Tensions between China and the U.S. are running high — and that's leaving American companies having to carefully navigate their approach to a key player in the global economy.
The uncertainty U.S. businesses are facing is getting increased attention this week as Commerce Secretary Gina Raimondo is set to become the latest senior official to visit Asia's largest economy.
Raimondo's trip, which is scheduled from Sunday to Wednesday, comes at a tricky moment. On top of the trade tensions with the U.S., China is facing a slowing economy.
Here's a look at how American companies are currently approaching China.
Tensions are having a 'chilling' effect
Even before tensions increased between the two countries, U.S. companies' perceptions of China had already taken a hit.
The Trump administration had imposed a number of tariffs on China. And then China implemented a "zero-COVID" policy that was disorienting and disruptive for global companies. Travel within, and to and from, China was all but impossible, and lockdowns disrupted manufacturing and trade.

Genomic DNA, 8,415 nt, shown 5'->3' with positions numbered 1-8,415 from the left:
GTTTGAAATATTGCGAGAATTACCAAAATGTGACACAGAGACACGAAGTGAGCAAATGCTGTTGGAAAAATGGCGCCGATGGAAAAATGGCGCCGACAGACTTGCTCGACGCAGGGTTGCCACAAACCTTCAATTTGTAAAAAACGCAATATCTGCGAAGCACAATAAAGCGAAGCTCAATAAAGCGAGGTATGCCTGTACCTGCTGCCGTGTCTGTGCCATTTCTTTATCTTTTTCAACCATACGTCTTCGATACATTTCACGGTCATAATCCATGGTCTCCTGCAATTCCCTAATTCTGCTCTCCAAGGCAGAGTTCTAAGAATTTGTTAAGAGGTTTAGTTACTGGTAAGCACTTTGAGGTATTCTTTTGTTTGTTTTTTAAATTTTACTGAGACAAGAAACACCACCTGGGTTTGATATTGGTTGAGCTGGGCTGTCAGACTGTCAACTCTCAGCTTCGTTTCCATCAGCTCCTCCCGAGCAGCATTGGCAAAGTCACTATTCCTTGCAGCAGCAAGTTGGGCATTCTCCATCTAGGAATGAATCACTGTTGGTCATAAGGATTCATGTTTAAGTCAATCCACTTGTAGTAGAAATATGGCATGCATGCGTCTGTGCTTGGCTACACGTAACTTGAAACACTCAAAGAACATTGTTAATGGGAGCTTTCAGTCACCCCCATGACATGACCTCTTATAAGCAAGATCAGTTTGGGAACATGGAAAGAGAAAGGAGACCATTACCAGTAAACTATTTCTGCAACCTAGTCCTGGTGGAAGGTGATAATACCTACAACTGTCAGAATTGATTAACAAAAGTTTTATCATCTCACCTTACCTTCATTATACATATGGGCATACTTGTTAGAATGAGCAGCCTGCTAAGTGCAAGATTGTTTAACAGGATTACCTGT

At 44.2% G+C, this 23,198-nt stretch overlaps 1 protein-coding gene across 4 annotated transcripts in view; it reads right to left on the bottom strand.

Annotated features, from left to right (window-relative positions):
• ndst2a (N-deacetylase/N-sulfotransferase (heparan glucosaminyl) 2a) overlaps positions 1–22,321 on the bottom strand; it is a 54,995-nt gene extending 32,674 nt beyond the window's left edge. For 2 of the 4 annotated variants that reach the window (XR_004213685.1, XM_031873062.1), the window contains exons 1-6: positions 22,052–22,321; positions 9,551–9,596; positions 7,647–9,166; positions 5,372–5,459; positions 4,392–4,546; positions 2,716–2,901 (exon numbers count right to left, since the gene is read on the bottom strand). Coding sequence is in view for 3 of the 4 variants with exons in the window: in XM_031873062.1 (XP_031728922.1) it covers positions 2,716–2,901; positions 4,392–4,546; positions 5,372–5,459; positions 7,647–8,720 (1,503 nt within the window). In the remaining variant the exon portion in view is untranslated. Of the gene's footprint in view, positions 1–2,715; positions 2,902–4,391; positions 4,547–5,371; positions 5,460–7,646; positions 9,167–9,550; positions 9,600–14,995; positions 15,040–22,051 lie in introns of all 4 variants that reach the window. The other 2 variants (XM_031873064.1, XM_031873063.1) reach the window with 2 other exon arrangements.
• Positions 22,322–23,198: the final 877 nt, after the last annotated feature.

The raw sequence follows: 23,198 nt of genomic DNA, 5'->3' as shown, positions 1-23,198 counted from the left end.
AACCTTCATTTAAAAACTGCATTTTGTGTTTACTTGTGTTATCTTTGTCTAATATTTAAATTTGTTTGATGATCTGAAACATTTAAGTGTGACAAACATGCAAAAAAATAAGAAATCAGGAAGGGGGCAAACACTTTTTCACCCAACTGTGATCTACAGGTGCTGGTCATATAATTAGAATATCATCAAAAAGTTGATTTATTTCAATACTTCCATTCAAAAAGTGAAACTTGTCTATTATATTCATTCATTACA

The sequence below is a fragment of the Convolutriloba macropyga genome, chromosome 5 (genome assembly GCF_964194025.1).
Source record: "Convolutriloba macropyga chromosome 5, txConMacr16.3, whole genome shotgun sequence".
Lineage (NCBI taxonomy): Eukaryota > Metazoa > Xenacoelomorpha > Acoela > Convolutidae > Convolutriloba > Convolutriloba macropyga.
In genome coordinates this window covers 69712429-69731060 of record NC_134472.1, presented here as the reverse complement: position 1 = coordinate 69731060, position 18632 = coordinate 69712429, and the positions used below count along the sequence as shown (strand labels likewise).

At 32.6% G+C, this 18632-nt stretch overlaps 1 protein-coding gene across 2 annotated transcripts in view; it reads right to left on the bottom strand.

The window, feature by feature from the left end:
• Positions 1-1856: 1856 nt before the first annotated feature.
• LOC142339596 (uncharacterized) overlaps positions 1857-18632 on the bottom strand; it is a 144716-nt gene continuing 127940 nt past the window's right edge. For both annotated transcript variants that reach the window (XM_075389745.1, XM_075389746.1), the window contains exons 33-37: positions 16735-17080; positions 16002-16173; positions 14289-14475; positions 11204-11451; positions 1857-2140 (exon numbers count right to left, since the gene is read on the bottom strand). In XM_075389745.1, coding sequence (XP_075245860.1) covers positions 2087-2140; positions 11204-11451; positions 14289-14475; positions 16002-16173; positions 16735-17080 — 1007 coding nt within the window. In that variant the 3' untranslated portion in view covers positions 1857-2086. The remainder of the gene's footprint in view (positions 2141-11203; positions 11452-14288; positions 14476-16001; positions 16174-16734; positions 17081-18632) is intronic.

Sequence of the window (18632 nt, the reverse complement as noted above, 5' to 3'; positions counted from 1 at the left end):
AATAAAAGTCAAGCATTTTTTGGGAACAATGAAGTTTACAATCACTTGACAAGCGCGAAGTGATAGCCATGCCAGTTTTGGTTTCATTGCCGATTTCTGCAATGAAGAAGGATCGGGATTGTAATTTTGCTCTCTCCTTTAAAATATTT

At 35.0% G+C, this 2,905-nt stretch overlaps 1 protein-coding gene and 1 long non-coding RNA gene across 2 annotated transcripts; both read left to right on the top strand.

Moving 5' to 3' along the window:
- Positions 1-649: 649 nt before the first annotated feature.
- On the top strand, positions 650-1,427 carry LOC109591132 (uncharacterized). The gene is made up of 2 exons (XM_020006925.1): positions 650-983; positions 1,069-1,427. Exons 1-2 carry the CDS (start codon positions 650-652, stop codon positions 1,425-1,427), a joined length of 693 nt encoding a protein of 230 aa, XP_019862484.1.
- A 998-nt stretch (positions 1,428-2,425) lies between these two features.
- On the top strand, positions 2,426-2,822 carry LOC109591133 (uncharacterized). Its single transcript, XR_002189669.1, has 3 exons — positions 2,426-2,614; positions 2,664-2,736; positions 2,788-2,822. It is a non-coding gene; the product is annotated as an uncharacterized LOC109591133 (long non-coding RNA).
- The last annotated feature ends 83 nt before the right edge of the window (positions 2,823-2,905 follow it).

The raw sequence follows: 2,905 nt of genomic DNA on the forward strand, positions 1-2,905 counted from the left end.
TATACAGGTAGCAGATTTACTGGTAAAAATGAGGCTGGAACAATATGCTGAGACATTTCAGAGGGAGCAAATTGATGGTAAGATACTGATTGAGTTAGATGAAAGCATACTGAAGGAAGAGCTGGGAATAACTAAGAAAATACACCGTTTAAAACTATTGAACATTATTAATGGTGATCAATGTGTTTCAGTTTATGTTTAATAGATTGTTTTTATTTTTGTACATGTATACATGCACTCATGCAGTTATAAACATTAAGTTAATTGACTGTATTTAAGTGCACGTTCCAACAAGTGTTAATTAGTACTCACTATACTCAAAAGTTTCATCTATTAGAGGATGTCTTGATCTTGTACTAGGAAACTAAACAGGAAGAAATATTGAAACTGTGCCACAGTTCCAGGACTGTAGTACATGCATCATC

Companies like Apple, for example, faced delayed shipments as lockdowns disrupted their operations in China.
President Xi Jinping ended those restrictions earlier this year, but their legacy continues to loom large, according to Anna Ashton, an expert on U.S.-China relations at Eurasia Group.
"I think that the Chinese government likely underestimated the negative effect that had on foreign businesses' perceptions of the China market," she says.
The emergence of China from the pandemic came as tensions with the U.S. over issues ranging from Taiwan to intellectual property to labor practices have worsened.
They've led to a series of tit-for-tat actions between the two countries.
The U.S. banned the export of certain microchips to China. Then China imposed restrictions on two rare elements used in high-tech manufacturing.